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Families as Partners

If you’re a teacher or administrator, I want you to take a moment and think back to the last interaction you had with a student’s family (and I’ll be broad here—family constitutes anyone who loves and provides some level of care for that child). Who initiated contact? What was it about? How long did the interaction last? Do you think both of you said everything that needed to be said? Students usually spend between six and eight hours at school each day; it’s a lot of time that accrues by the end of the school year. When that time is used well, students and teachers build relationships that help everyone to develop themselves more fully. Students grow in their skillfulness, capacity, and reasoning; staff evolve in their ability to reach all kids and deepen their reservoir of empathy. But these hours miss a vital part of a student’s life: their family. The time with their family and community shapes who they are indelibly. If you don’t have an open line of communication with the people who know that student well outside of school, you can’t fully appreciate who that person is. When you’re able to build a strong relationship with a family, everyone is able to get a different perspective on who the others are; it allows us all to step outside of our preconceived notions. Partnerships with families are critical. In order to support the development of meaningful family-school relationships, here are

some thoughts to guide practitioners on interactions that they can initiate with families: -Establish positive contact early: Ok, I know this one gets said frequently, but I don’t think it can be said too often. When you begin a relationship with a family by sharing good news, you align yourself with that student and you signal that you see positive attributes in that kid (and presumably, in the family who has helped that child develop). Setting the tone in this way will pay off in dividends, particularly when you need to have a harder conversation. If they already believe you have that kid’s best interests at heart, they will (most likely) listen differently than if they’d heard radio silence up to that point. -Strive to have communications with families that honor a child’s complexity: All of us are three-dimensional people. Every person has wonderful qualities and parts of themselves that can be stubborn or antagonistic or difficult. If I overheard a conversation that other folks (who knew me well) had about me that only acknowledged the worst behaviors I displayed or the unloveliest of moments I’ve had, I would not feel understood nor would I trust those individuals in the same way ever again. As a professional, be aware of what you need to share but also keep in mind what else you should share to communicate your depth of understanding of who that child is. -Observe: I think it’s tempting (and sometimes helpful) to create a narrative of who a child is in our own heads. I did it, even this morning, with my toddler. On several occasions, he’s displayed a hatred for his car seat, so on first blush, when he screamed “Up, up, up!!!” from the backseat, I assumed he was just mad that he had to be strapped in to his car seat. When the yelling persisted, I was able to look more carefully (don’t worry, my husband was driving) and figure out that he was actually really upset that his travel cup was stuck in the cup holder, and he couldn’t get it to budge. After getting it out and handing it to him, he settled. His frustration wasn’t about the car seat; it was about the cup. I had a narrative in my head about why he’d be upset, and it actually delayed a helpful reaction and created more stress. I think, as adults, we do this too often. Instead of being careful observers of the moment, we revert to a more static story we’ve created. When we can start from a place of curiosity and observation, we can be more helpful to a student and their family more quickly because we aren’t reverting to what we think might be true. Then, when we need to communicate with families about what we see, we can share a fuller picture and hopefully create less stress for everyone. (Note: This also applies to constantly challenging your own assumptions about the families of students you work with. Don’t stereotype or generalize them; families are unique). -Be honest and sincere: Every family sees strengths and areas of difficulty for each child, so don’t feel the need to be over-the-top or inauthentic when communicating. If something was amazing, honor that, but don’t feel compelled to use flower-y language or too many adjectives to describe what you saw. -Invite dialogue: Remember to open a communication with a family with some variant of “How are you?” Sending an e-mail, making a call, or choosing to engage in public shouldn’t be about getting in and out as fast as possible. When you choose to reach out to a family, invite that family back in so that you’re learning as much as you can about who they are and what their perspective is. Building real relationships with your students’ families will pay dividends for everyone. Families are not an impediment to a child’s success. Regardless of the situation a kid comes from, they are a product of their environment, and they have learned important and very real lessons because of it. When you encourage family participation, you encourage an approach that honors a student’s lived experience; you’ll see that child more clearly and be a more powerful educator and advocate for them.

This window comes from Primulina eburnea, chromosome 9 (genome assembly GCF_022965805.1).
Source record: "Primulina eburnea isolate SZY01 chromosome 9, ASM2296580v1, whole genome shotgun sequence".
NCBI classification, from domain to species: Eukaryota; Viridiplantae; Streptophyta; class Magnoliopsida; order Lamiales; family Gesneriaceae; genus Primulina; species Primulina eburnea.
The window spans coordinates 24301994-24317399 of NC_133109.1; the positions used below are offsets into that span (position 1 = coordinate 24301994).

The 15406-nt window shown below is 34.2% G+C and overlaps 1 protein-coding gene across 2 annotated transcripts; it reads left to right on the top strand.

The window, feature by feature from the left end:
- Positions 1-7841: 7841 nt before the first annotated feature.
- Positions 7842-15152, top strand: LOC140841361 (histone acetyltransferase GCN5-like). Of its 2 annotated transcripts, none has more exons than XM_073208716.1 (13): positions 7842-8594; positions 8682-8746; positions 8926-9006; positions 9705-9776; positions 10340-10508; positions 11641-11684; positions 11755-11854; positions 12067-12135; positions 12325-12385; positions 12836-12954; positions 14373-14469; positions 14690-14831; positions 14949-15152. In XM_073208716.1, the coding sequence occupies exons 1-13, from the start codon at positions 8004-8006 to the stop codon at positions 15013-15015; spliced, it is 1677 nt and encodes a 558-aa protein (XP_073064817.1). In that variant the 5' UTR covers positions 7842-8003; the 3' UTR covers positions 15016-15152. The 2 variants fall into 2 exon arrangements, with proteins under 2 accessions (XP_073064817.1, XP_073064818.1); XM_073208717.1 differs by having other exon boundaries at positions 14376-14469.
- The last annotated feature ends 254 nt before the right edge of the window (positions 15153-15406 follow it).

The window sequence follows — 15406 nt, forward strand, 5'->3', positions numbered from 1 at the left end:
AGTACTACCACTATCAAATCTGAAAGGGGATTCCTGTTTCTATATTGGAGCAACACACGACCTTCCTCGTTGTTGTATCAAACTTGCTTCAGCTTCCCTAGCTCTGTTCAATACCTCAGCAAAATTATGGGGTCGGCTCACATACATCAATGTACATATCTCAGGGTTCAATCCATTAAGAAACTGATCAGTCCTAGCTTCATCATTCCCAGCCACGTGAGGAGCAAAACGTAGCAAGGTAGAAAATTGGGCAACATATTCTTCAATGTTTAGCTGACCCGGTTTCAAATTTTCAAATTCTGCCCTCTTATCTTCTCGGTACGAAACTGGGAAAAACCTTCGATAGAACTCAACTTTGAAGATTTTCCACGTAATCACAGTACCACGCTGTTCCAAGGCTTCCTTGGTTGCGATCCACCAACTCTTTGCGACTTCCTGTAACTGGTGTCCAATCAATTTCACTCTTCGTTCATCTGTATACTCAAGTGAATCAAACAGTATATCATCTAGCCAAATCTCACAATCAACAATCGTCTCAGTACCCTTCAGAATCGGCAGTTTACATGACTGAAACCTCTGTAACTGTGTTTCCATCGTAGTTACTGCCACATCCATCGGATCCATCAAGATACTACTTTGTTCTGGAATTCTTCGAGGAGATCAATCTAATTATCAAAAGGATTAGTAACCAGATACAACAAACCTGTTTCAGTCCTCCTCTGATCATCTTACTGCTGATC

Do you have a strategy for working with families that you’ve found successful? Share it with us! Images courtesy of Shutterstock.


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